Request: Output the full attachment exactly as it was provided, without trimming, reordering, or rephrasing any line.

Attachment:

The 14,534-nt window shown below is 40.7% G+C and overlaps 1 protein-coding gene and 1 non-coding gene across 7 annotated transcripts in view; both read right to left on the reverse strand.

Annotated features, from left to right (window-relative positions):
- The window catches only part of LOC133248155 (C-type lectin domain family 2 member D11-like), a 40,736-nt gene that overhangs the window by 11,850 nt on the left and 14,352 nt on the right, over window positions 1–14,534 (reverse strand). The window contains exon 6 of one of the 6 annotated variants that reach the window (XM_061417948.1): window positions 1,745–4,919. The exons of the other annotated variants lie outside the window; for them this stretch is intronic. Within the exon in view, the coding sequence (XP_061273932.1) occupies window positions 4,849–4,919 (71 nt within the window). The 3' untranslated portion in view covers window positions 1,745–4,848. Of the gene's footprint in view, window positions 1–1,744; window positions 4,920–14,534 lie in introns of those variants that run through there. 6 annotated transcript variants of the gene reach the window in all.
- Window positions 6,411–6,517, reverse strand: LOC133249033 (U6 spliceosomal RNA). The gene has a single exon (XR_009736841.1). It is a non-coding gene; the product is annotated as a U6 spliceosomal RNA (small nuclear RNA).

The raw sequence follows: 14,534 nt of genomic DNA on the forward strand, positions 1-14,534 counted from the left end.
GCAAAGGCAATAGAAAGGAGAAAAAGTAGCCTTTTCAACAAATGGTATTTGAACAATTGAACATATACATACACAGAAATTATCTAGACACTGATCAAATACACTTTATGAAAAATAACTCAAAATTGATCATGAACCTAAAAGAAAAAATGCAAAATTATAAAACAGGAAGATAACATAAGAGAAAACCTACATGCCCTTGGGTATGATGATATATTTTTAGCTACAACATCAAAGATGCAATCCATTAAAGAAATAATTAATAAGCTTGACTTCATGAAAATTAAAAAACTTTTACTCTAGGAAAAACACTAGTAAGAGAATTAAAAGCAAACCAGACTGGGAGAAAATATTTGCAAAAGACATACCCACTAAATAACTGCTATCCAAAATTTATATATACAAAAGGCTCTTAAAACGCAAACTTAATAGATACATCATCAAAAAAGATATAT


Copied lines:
The 14,534-nt window shown below is 40.7% G+C and overlaps 1 protein-coding gene and 1 non-coding gene across 7 annotated transcripts in view; both read right to left on the reverse strand.

Annotated features, from left to right (window-relative positions):
- The window catches only part of LOC133248155 (C-type lectin domain family 2 member D11-like), a 40,736-nt gene that overhangs the window by 11,850 nt on the left and 14,352 nt on the right, over window positions 1–14,534 (reverse strand). The window contains exon 6 of one of the 6 annotated variants that reach the window (XM_061417948.1): window positions 1,745–4,919. The exons of the other annotated variants lie outside the window; for them this stretch is intronic. Within the exon in view, the coding sequence (XP_061273932.1) occupies window positions 4,849–4,919 (71 nt within the window). The 3' untranslated portion in view covers window positions 1,745–4,848. Of the gene's footprint in view, window positions 1–1,744; window positions 4,920–14,534 lie in introns of those variants that run through there. 6 annotated transcript variants of the gene reach the window in all.
- Window positions 6,411–6,517, reverse strand: LOC133249033 (U6 spliceosomal RNA). The gene has a single exon (XR_009736841.1). It is a non-coding gene; the product is annotated as a U6 spliceosomal RNA (small nuclear RNA).

The raw sequence follows: 14,534 nt of genomic DNA on the forward strand, positions 1-14,534 counted from the left end.
GCAAAGGCAATAGAAAGGAGAAAAAGTAGCCTTTTCAACAAATGGTATTTGAACAATTGAACATATACATACACAGAAATTATCTAGACACTGATCAAATACACTTTATGAAAAATAACTCAAAATTGATCATGAACCTAAAAGAAAAAATGCAAAATTATAAAACAGGAAGATAACATAAGAGAAAACCTACATGCCCTTGGGTATGATGATATATTTTTAGCTACAACATCAAAGATGCAATCCATTAAAGAAATAATTAATAAGCTTGACTTCATGAAAATTAAAAAACTTTTACTCTAGGAAAAACACTAGTAAGAGAATTAAAAGCAAACCAGACTGGGAGAAAATATTTGCAAAAGACATACCCACTAAATAACTGCTATCCAAAATTTATATATACAAAAGGCTCTTAAAACGCAAACTTAATAGATACATCATCAAAAAAGATATAT